Even as New York City continues to experience record financial growth, a small explosion of fast food chains within city limits still comes as somewhat of a surprise. A recent Crain’s article confirms that, even more surprisingly, McDonalds, perhaps the fast-foodiest of all, is not only expanding but polishing up its image to appeal to a more upscale market–and it’s working. You might just chalk it up to a sweeping takeover by big chain stores, but isn’t that about gentrification? Fast food has traditionally had a big presence in the city’s lower-income neighborhoods–known as “food swamps“–and in tourist areas. But the nation’s largest Chick-fil-A just opened in…the Financial District. Reasons for the latest fast food boom are many, it turns out, and extend beyond mere mallification.
Via bitchcakes on Flickr
As neighborhoods in New York City continue to change, bodegas are having to update their inventory. While chips and cigarettes are still corner-store fixtures, owners are selling more fresh fruit and vegetables and organic products to keep up with the shift in consumer demographics. Coinciding with the updated interiors, the exteriors of some NYC bodegas are getting upgrades as well, thanks to a new pilot program from the city. The program, “Commercial Corridor Challenge,” aims to help fund public realm improvements for local businesses to keep them competitive amid gentrification, the Wall Street Journal reported.
Are subway platforms really as hot as the inside of a rotisserie, or does it just seem that way? On Thursday, August 9, 2018, the Regional Plan Association (RPA) sent out an intrepid task force of staff and interns to measure the temperature in the city’s ten busiest subway stations. The temperature outside was 86 degrees. The data they collected helped to inform a report titled, “Save Our Subways: A Plan To Transform New York City’s Rapid Transit System.”
In 1981 the MTA rolled out 7,000 pure white subway cars to curb graffiti and guess what happened next, Fri, August 10, 2018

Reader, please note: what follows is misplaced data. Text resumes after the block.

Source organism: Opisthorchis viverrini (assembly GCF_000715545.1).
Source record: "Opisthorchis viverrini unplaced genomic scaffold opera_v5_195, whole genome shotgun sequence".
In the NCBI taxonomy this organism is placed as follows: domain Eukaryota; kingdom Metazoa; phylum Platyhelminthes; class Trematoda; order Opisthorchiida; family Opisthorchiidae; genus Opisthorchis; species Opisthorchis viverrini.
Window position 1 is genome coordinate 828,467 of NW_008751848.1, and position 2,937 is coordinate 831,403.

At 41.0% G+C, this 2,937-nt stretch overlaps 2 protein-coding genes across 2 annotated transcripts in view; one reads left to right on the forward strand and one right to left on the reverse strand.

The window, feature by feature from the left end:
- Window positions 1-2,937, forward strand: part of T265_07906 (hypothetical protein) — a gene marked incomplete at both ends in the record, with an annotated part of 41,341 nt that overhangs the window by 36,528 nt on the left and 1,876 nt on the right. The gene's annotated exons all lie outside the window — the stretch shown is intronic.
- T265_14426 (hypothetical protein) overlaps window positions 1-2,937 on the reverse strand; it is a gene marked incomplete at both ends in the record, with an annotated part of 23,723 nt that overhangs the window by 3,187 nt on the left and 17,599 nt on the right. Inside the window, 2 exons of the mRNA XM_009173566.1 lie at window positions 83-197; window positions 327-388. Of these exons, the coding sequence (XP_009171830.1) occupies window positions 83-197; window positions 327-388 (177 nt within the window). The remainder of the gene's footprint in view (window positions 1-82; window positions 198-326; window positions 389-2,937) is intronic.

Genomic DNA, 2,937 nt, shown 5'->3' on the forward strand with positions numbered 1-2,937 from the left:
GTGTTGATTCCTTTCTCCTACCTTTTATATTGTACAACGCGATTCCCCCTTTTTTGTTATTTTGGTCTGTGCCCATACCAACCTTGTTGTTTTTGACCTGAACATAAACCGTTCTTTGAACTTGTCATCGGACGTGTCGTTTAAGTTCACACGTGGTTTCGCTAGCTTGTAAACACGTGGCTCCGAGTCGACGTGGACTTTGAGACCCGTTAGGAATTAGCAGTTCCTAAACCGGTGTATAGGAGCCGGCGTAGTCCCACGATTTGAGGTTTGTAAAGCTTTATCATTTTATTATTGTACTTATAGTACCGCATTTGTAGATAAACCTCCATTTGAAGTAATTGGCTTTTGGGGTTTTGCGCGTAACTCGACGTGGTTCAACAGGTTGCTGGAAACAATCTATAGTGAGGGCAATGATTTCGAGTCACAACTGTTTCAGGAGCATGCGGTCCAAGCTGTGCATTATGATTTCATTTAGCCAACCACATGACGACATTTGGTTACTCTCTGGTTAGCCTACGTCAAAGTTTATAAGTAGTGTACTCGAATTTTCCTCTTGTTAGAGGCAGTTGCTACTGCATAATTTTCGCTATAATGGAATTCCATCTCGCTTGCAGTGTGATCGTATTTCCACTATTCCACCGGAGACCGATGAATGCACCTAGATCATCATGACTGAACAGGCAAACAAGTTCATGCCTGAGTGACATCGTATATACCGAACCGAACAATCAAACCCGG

Image courtesy of the NY Transit Museum Collections.
Throughout the 1970s and ’80s, New York City struggled with infrastructure failure, poverty, crime and garbage. One front in what seemed like a constant battle against total chaos was the attempt to keep subway cars graffiti-free. Inspired by a single white car sitting in a train yard in Corona, Queens that somehow managed to remain tag-free for two months (behind a security system that included a chain-link fence, barbed wire and guard dogs, but never mind that) in September 1981, the MTA rolled out one dozen all-white 7 trains–7,000 cars in all. The new program was dubbed “The Great White Fleet,” and officials hoped the bright white cars would do their part to keep graffiti at bay.
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Columbia campus, via Pixabay
If you can’t bear the idea of living in the dorms for another year, you’re not alone. Unless you happen to go to Columbia where over 90 percent of students live on campus, there’s a high likelihood you’ll be searching for your own apartment at some point during your college years, just like 57 percent of students at NYU and 74 percent at The New School. And if you’re like most students, you’ll be looking for an apartment far from downtown that strikes the right balance between affordability, commutability, and access to services.